It is common for people with a high self-esteem to be insecure, both in relation to their physical appearance and in relation to their abilities and skills, but this does not necessarily indicate a drop in self-esteem – it just indicates that the person understands that the human being has failures and that she is also prone to have them.
Inflated self-esteem is a higher type of self-esteem than it should. While such a high self-esteem may seem like a good thing, in reality it can be as serious a problem as low levels.
In this context, the person feels better than the others, devaluing them frequently. She may have difficulty seeing her defects and not assuming her mistakes, believing that she is capable of doing anything, not being open to criticism, among others.
In the end, an inflated self-esteem is also capable of significantly affecting a person’s interpersonal relationships, work, studies and other spheres of life.
Fragile self-esteem is characterized by being easily shaken by external events. On a daily basis, the person does not necessarily have a bad self-esteem, but in the face of certain situations, he may have feelings of inadequacy.
These people are sensitive to criticism and rejection, even those who are constructive or have a good reason to happen. They get hurt easily, they don’t deal with frustrations very well, they often seek approval from others, they want to please everyone and have a hard time saying no.
It is a very common type of self-esteem, frequently appearing in doctor’s offices, even if the person himself does not realize that it is a problem of self-esteem.
How to work on self-esteem in therapy?
There are several ways to work on self-esteem in therapy, regardless of the theoretical line that the therapist follows. However, in particular, cognitive-behavioral therapy brings some interesting techniques to address this issue, such as:
CBT (cognitive-behavioral therapy) works with the dysfunctional beliefs that a person has about himself, others and the world. These dysfunctional beliefs arise from the individual’s life story, influencing their thinking patterns later.
The idea of cognitive restructuring is to refute these dysfunctional beliefs, showing that the person’s perception of himself, others and the world is often distorted and does not correspond to reality, replacing them with healthier and more realistic ones.
People with negative beliefs about themselves certainly have low self-esteem, but through cognitive restructuring they can develop new, more realistic beliefs, allowing for an improvement in self-esteem.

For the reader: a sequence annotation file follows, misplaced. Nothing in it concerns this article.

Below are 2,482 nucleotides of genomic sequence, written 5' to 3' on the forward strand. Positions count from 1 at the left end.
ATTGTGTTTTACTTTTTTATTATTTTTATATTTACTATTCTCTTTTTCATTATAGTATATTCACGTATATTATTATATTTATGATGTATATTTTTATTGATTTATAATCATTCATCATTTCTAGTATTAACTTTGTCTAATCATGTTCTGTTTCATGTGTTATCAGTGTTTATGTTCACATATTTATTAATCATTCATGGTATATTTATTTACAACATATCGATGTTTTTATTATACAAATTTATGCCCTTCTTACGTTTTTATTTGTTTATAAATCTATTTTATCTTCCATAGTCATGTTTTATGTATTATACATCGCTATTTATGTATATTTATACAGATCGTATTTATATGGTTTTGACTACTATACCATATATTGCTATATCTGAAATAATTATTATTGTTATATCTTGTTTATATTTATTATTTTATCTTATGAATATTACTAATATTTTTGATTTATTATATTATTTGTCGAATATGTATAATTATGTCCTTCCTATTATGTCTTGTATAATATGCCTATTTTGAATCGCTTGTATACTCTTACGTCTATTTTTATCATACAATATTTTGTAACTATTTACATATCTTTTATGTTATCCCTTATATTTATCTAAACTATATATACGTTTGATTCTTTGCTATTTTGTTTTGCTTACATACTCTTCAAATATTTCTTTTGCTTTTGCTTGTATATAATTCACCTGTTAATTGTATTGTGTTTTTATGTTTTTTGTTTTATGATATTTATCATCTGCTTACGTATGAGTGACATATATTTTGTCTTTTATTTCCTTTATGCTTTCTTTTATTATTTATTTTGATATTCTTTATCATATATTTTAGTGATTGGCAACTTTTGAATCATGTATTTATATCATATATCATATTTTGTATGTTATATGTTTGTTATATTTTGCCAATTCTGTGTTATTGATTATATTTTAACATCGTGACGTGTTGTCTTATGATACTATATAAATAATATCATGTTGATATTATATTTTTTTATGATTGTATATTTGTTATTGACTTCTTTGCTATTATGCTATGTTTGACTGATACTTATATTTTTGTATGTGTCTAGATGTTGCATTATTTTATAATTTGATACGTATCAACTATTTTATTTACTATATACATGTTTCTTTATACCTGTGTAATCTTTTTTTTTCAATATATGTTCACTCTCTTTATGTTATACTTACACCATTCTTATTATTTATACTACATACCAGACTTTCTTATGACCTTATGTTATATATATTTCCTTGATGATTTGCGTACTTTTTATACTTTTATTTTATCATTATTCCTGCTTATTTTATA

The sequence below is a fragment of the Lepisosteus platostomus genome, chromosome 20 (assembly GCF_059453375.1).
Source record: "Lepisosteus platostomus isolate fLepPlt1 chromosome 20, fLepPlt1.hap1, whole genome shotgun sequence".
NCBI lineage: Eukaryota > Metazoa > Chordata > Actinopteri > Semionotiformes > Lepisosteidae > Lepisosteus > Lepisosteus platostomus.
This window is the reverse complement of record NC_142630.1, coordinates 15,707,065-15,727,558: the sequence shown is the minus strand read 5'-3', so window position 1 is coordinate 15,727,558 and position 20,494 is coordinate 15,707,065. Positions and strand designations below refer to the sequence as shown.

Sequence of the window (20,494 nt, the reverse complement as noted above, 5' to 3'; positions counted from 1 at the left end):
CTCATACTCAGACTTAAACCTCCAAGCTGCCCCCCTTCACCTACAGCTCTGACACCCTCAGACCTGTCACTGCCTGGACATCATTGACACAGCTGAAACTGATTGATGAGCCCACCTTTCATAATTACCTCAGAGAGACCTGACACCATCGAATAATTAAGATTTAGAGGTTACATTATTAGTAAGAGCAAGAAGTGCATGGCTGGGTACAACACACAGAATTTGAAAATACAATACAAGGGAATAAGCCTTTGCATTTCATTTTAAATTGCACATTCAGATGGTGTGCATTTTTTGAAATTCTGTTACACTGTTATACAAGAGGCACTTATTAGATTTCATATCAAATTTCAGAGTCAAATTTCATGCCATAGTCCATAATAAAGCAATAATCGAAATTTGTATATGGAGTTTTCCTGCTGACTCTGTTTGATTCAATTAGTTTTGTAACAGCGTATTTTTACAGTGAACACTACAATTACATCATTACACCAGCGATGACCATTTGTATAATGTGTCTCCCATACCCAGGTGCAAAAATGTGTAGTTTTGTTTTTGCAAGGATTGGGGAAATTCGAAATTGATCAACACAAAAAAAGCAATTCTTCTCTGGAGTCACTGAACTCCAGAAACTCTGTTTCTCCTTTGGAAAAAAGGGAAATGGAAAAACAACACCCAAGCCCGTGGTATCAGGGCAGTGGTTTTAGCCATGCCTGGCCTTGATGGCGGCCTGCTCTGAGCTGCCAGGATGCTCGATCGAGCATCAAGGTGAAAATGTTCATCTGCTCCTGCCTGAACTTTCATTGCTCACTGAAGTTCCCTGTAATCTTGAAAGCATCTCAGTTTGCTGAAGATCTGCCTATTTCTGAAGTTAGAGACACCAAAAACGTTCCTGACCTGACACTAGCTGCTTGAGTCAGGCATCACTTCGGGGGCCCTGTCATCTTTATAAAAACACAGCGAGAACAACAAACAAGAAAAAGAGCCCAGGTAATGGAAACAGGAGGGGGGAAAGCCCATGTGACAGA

Radical acceptance refers to accepting that things are as they are, and that does not mean conforming to a cruel reality and bad self-esteem.
In reality, it is only by accepting things that change becomes possible, and therefore accepting the existence of these bad feelings of inadequacy and incapacity that comes with poor self-esteem is the first step in achieving balance.
By accepting that he has a poor self-esteem, the person can work to change this perception of himself.
Accepting that the world does not see you the same way and that the person who is always putting you down is herself can be somewhat painful, but important for the recovery process.
Often, self-esteem is poor due to external factors, such as plans that do not work, frustrated relationships, lack of recognition, among others.
Although it is an internal factor, it is heavily influenced by the external situation. So ignoring that point is useless. Therefore, to improve self-esteem, it is also necessary to work on tolerance to frustration.
Therapists will teach a series of techniques and appropriate ways to act in the face of feelings of frustration and malaise, as well as helping the patient to face the automatic thoughts of self-invalidation that arise in those moments.
The human being is social and needs other people to survive. In this sense, a support network is extremely important for self-esteem.
The therapist will encourage the patient to keep in touch with friends who help to see the best side of themselves and who only make constructive criticisms when necessary, imposing limits on overly critical friends and family members who only reinforce the patient’s lowered self-esteem.
And along with the psychological guidance, the Healthy Minute helps you to understand more about well-being !